My First Kiss and the People Involved Review
My First Kiss and the People Involved (2016) Film Review from the 22nd Annual Los Angeles Film Festival, a movie directed by Luigi Campi, starring India Menuez, Robert Beitzel, Liza Thorn, Josh Caras, and Michael Donaldson.
Hollywood has churned out so many thrillers over the years for viewers that one couldn’t be blamed if they thought the name of the genre was meant to be ironic. We have seen countless variations on the same basic stories and the same predictable twists, leading to the unenviable situation of viewers deducing what is going to happen as early as a third of the way through such films. So when a thriller actually manages to thrill audiences, it’s now something of an event, with Luigi Campi’s My First Kiss and the People Involved accomplishing such a feat with surprising ease and uncanny craftsmanship.
As played out as the thriller genre might be at this point, there exists one other type of movie that might be even more rote: ones that focus on people with mental and physical disabilities. Although these kinds of film may aim to spread awareness or, if they’re ambitious enough, illustrate the adversities faced by individuals with such conditions, they often descend into saccharine tear-jerking that does nothing more than make viewers proud of themselves for momentarily empathizing with a disabled person. My First Kiss, in contrast, steers clear of such common pitfalls. Instead, it endeavors to explore new, uncharted territory and returns with a tense tale to tell.
Set almost entirely at a remote group home, the film focuses on Sam (Menuez), a young woman who either has difficulty speaking or is disinclined against it. In fact, she does not speak until almost twenty minutes into the film to weigh in on what her bickering housemates should do for her birthday, startling them to such an extent that they immediately agree to her request. Much of the information we gather about the story and characters is realized through visuals and audio rather than traditional dialogue, with conversations fading faintly in as Sam makes her way around the house, giving us short looks into who is who and what is going on before fading out as she goes elsewhere. The effect is very jarring, and likely to confuse viewers at first, but as the movie goes on, it begins to make perfect sense. This must be how Sam perceives the world around her, a world of largely inconsequential chats and conversations but highly consequential sounds and images. It’s distressing, but that’s because it’s supposed to be: what is an hour and a half of discomfort for viewers is a day in the life of Sam, a difference that the film chooses to embrace rather than minimize.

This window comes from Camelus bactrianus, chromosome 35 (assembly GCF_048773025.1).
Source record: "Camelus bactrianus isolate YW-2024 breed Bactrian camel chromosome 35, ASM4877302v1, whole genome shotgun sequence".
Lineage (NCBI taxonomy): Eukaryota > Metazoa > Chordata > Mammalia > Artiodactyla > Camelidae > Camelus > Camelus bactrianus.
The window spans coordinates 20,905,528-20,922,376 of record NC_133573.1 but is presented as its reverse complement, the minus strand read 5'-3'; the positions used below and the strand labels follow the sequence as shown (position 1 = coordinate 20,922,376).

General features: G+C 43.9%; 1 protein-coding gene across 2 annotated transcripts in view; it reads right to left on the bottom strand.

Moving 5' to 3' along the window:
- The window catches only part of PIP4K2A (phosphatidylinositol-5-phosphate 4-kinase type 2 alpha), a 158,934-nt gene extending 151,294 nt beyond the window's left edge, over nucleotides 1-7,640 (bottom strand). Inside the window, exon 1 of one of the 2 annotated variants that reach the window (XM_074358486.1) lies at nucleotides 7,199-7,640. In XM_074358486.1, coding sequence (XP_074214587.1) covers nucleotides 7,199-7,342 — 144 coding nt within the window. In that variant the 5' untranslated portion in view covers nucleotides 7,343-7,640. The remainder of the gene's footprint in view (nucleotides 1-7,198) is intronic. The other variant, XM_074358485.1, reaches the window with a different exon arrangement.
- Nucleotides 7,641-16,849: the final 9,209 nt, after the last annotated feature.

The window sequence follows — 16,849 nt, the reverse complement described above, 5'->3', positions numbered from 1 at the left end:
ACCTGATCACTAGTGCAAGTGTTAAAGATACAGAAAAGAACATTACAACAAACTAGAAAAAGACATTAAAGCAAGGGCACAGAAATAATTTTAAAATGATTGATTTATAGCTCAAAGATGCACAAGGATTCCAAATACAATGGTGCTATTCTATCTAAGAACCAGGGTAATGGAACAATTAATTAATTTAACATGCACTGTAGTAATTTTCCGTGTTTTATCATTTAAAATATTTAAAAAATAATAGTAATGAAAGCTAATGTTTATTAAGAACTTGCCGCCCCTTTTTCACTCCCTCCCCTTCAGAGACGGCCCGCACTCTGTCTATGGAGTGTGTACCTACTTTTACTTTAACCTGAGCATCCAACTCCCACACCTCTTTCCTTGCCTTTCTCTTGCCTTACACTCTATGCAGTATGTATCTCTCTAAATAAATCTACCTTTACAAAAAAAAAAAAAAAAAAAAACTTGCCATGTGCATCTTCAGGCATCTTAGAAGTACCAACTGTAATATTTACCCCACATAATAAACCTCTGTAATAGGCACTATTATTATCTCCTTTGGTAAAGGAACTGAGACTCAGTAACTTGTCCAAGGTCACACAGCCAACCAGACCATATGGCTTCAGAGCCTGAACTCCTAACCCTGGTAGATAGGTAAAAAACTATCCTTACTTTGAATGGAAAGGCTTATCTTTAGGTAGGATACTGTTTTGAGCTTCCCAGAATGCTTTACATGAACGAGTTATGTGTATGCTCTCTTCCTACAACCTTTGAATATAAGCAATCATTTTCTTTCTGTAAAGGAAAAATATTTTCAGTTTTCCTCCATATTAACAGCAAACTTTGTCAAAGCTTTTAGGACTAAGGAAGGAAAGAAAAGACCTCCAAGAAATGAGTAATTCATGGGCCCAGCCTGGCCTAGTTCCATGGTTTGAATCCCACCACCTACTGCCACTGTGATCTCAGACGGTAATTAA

What does distress Sam, however, is what she suspects has befallen her only friend Lydia (Thorn). After catching a glimpse of what appears to be Larry (Beitzel), the house’s overseer, killing her, Sam starts to find clue after clue – a heel in the trash here, blood in the ground there – indicating that that is precisely what happened. But even with this seemingly incontrovertible evidence, Sam finds herself powerless to expose Larry: socially isolated from her peers as it is, she is unable to fully communicate her suspicions to them, with her most dramatic attempt to do so defused when Larry convinces the others, who are all too willing to believe him, that her evidence is nothing more than cranberry sauce and tomato juice they threw out earlier. Sam’s desperation grows and grows until she finally confronts Larry about the matter head on, resulting in one of the freshest film twists in recent memory. If you want to find out what happened to Lydia, or just want to see an original film that’s realized in an original way, watch My First Kiss and the People Involved.
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